The Myelin Repair Foundation Achieves Phase 1 Myelin Repair Clinical Trial
June 14, 2012
MRF-Funded Research Enters Phase 1 Clinical Trial Examining Myelin Regenerative Benefits of Mesenchymal Stem Cells for Potential Multiple Sclerosis Treatment
SARATOGA, Calif.--(BUSINESS WIRE)--The Myelin Repair Foundation (MRF) today announced the achievement of a myelin repair Phase 1 clinical trial for multiple sclerosis earlier than the foundation's goal set for 2014. By establishing its Accelerated Research Collaboration (ARC) Model to advance myelin repair treatments forward into clinical trial Phase 1 within a decade, the Myelin Repair Foundation achieved this critical milestone ahead of its goal, validating the efficiency of the ARC model to speed drug development.
This Phase 1 clinical trial conducted at Cleveland Clinic will examine the efficacy of a new myelin repair therapeutic pathway with mesenchymal stem cells (MSCs), based on MRF supported research conducted by MRF Principal Investigator Dr. Robert Miller, Professor of Neurosciences and Vice President for Research & Technology Management at Case Western Reserve University. To date, half of the 24 patients planned for this initial trial have been enrolled.
"Scientists hope that one day their research will reach clinical trials, and I'm thrilled to achieve this milestone in my career," said Dr. Robert Miller. "Without the support of Myelin Repair Foundation funding a critical component of our research that is the basis of this trial, this achievement would not have been possible. Our partnership with the Myelin Repair Foundation has helped identify new pathways to treat disease that reverses damage, ultimately accomplishing so much more than the suppression of MS symptoms."
Funded by the Myelin Repair Foundation, Dr. Miller's team of scientists identified an innovative clinical pathway through mesenchymal stem cell signals that not only protect myelin, which is damaged by the autoimmune reaction in MS, but also facilitates myelin repair. Current MS drugs on the market only focus on the suppression of the immune system to protect myelin from future damage; patients have no treatment options available to repair myelin once damage occurs in MS.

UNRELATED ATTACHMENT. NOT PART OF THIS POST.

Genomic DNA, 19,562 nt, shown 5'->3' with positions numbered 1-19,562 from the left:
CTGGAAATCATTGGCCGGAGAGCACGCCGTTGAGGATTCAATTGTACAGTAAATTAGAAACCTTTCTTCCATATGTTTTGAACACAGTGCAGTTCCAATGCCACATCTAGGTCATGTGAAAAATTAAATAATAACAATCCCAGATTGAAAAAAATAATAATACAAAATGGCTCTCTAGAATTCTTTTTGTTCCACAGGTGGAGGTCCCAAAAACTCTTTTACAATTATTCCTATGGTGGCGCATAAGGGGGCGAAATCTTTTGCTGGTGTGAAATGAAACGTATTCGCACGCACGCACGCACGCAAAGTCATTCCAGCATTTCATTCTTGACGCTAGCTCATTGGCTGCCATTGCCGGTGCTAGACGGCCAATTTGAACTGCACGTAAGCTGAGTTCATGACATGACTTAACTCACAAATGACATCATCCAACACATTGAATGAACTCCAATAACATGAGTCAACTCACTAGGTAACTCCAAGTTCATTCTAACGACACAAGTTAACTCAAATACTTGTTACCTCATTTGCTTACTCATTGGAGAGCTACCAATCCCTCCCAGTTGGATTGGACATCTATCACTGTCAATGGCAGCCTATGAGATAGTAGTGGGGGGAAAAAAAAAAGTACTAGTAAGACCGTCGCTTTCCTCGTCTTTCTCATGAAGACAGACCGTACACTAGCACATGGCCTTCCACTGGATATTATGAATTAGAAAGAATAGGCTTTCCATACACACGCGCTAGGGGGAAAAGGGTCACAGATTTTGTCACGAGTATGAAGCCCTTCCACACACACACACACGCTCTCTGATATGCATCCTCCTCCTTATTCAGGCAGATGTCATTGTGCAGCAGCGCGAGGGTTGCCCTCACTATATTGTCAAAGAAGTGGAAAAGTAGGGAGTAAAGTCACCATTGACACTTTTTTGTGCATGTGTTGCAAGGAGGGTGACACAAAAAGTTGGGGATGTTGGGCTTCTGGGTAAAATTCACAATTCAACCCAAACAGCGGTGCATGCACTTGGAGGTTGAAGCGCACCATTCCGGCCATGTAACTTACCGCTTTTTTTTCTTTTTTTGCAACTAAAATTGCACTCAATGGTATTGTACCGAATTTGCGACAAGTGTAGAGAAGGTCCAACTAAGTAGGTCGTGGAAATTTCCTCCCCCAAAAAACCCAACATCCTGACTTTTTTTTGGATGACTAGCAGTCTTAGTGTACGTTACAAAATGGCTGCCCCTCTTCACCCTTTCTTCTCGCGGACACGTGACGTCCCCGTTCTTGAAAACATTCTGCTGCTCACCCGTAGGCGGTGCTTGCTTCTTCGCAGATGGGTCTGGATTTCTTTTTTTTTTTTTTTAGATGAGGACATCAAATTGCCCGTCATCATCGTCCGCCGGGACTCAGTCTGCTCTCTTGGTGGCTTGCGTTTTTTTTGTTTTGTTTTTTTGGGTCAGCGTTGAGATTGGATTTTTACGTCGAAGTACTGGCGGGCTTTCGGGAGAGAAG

"Our goal to support research that would enter Phase 1 trials within a decade was deemed nearly impossible," said Scott Johnson, president and CEO of the Myelin Repair Foundation. "To think we achieved this ambitious goal even earlier than we planned illustrates the effectiveness of our innovative research model that accelerates promising scientific discoveries into clinical trials. Even with this success, we refuse to rest on our laurels and will continue to progress myelin research into multiple clinical trials. We remain focused on our singular goal: To speed the development of an effective myelin repair treatment to reach patients with multiple sclerosis."
For more information about the clinical trial and enrollment, please visit www.clinicaltrials.gov.
About the Myelin Repair Foundation
The Myelin Repair Foundation (MRF) (http://www.myelinrepair.org) is a Silicon Valley-based, non-profit research organization focused on accelerating the discovery and development of myelin repair therapeutics for multiple sclerosis. Its Accelerated Research Collaboration™ (ARC™) model is designed to optimize the entire process of medical research, drug development and the delivery of patient treatments.
About Case Western Reserve University
Case Western Reserve University is one of the country's leading private research institutions. Located in Cleveland, we offer a unique combination of forward-thinking educational opportunities in an inspiring cultural setting. Our leading-edge faculty engage in teaching and research in a collaborative, hands-on environment. Our nationally recognized programs include arts and sciences, dental medicine, engineering, law, management, medicine, nursing and social work. About 4,200 undergraduate and 5,600 graduate students comprise our student body. Visit case.edu to see how Case Western Reserve thinks beyond the possible.
Myelin Repair Foundation
Jennifer Chang, 408-871-2410
Director of Communications